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Regulatory Updates

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When Prohibition was repealed in 1933, the federal government, in an effort to streamline the calculation and payment of excise taxes, passed regulations setting forth standards of fill. In a pre-digital world, standardizing bottle sizes eased the calculation of taxes. Although computers eventually removed the need to standardize sizes, manufacturers, wholesalers and retailers resisted change because standard bottle sizes made packing, shipping and shelving bottles more convenient and, to a certain extent, less costly.

Nearly 90 years later, on February 9, 2022, in response to President Biden’s executive order dated July 9, 2021, the Alcohol and Tobacco Tax and Trade Bureau (“TTB”) released a report called “Competition in the Markets for Beer, Wine, and Spirits.” That report concluded, in part, that “[c]ontainer size requirements can be a barrier to innovation and competition, insofar as producers must conform their packaging to the Treasury-mandated sizes.”

The TTB is proposing two regulatory alternatives to the current standard-of-fill requirements. One alternative would be to add ten standards of fill for wine (180, 300, 330, 360, 550, 620, 700 and 720 milliliters, and 1.8 and 2.25 liters). The TTB is requesting comments that address whether the addition of these proposed sizes would result in consumer confusion over the quantity of wine in the container, in addition to other pertinent comments.

The second proposed alternative would eliminate all existing standards of fill for wine and distilled spirts, except that the minimum size container for both commodities would be 50 milliliters. The TTB believes, if containers were any smaller, consumers would not be able to read the mandatory label material. In addition, in order to maintain the regulatory distinction between bottled goods and bulk distilled products in the regulations, the TTB proposes a maximum size for spirits containers of 3.785 liters.

A full explanation of the proposed regulations with instructions on how and where to comment can be found at 87 Federal Register 31787 (May 25, 2022). The deadline to submit comments to the TTB is July 25, 2022.


Section 110-a of the Alcoholic Beverage Control Law (“ABCL”) requires everyone who applies for a new on-premises retail liquor license to publish a notice of the application in a newspaper within ten days after the date of the application’s submission.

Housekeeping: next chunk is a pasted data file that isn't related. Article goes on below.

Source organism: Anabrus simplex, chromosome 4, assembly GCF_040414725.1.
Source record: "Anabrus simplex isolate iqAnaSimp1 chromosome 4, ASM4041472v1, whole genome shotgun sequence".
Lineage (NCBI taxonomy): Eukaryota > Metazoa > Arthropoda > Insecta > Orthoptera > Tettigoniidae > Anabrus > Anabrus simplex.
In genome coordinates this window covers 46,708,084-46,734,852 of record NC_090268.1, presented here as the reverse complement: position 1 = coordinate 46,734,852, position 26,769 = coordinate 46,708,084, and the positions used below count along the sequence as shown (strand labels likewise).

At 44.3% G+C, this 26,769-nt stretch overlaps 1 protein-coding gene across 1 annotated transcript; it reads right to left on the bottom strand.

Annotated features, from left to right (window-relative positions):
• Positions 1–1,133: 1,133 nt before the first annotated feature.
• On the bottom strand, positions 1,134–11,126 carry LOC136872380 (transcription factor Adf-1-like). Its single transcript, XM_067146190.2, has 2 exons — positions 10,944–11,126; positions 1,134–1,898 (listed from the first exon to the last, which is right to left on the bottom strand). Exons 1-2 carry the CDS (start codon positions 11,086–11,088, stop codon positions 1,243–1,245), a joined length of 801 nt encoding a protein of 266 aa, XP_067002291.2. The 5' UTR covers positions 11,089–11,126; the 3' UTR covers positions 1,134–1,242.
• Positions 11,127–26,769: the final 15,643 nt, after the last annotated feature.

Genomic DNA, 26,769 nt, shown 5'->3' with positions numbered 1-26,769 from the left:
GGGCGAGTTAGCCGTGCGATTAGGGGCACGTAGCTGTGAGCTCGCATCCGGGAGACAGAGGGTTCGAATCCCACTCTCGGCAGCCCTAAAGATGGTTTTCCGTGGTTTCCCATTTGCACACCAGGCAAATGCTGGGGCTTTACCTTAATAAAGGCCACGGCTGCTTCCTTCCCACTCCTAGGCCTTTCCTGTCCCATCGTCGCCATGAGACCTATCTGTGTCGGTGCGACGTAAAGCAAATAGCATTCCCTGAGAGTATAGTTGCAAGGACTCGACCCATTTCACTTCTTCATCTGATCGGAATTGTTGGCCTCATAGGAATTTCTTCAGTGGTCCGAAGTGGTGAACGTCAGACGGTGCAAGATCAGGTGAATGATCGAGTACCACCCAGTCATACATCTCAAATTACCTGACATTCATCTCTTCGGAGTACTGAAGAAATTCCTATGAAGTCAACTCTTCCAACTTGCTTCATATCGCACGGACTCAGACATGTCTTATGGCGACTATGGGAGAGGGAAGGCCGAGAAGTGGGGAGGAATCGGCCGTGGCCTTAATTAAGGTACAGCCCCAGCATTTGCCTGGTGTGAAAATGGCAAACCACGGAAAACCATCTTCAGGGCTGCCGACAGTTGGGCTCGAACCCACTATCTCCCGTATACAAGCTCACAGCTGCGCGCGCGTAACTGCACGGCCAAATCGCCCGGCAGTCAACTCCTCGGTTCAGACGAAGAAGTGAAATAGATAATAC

At the full-board meeting held on May 25, 2022, Deputy Commissioner Thomas Donohue notified all potential licensees and practitioners that the State Liquor Authority (“SLA”) recognizes it is not practical to publish the notice within ten days of the application’s submission date. In most cases, he recognized, the applicant will not have the license number that is required to be included in the posting within that time. That said, Mr. Donohue cautioned those who wait for conditional approval before publishing the notice that the affidavit of publication is a prerequisite for the issuance of the liquor license. Consequently, the SLA will deny any request for a “20-day letter” to operate pending the filing of the affidavit of publication.

In addition, Mr. Donohue warned practitioners representing an application subject to a 500-foot hearing not to file the public-interest questionnaire with the application. It will not reach the hearing officer. Instead, applicants must wait for the notice of the 500-foot hearing and follow the instructions for submitting the questionnaire.


            Early in the pandemic, applicants and licensees enjoyed the temporary privilege of submitting their 30-day notices to community boards and municipalities by email. Recently, the legislature and Governor amended the ABCL to make this privilege permanent. There are, however, process requirements applicants and licensees should understand.

            Mr. Donohue clarified these requirements at the May 25 meeting. Specifically, the community board or municipality must have agreed to accept the filing via email. Therefore, before sending such a notice, applicants should verify that the recipient has agreed to accept notice by email. Only the community board or municipality is permitted to email proof of delivery of the notice to the SLA. The SLA will not accept read receipts or any other proof that the email was sent. Again, it is the applicant’s responsibility to make certain the community board or municipality has sent proof of receipt of the notice to the SLA. Those applicants who elect to send the notice via certified mail, should not send the return receipt card alone to the SLA. Rather, send a copy of the card on eight by ten paper.

This article is not intended to give specific legal advice.  Before taking any action, the reader should consult with an attorney familiar with the relevant facts and circumstances.

Written by

Keven Danow

Founding and Senior Partner
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